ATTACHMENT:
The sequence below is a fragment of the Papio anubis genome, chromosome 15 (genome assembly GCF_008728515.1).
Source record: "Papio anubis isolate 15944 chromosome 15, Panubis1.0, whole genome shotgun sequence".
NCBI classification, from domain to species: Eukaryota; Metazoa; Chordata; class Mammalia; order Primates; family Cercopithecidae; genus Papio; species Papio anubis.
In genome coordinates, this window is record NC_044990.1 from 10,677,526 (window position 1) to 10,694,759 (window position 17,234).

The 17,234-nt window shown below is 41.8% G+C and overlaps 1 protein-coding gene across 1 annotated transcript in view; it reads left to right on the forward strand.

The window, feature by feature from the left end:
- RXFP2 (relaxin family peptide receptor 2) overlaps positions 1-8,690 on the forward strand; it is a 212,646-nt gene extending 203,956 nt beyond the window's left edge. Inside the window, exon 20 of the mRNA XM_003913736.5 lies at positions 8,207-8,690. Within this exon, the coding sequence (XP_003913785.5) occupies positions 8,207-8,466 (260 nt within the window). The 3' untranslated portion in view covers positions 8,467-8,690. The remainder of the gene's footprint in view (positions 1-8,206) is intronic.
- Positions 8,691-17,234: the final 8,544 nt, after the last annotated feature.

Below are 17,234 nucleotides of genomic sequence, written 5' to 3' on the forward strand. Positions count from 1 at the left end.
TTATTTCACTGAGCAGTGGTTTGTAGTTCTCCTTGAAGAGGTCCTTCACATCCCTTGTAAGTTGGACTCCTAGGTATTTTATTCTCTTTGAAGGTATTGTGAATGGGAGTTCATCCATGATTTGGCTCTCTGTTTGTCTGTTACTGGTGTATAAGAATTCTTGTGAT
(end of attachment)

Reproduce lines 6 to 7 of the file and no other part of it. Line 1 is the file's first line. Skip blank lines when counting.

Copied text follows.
The window, feature by feature from the left end:
- RXFP2 (relaxin family peptide receptor 2) overlaps positions 1-8,690 on the forward strand; it is a 212,646-nt gene extending 203,956 nt beyond the window's left edge. Inside the window, exon 20 of the mRNA XM_003913736.5 lies at positions 8,207-8,690. Within this exon, the coding sequence (XP_003913785.5) occupies positions 8,207-8,466 (260 nt within the window). The 3' untranslated portion in view covers positions 8,467-8,690. The remainder of the gene's footprint in view (positions 1-8,206) is intronic.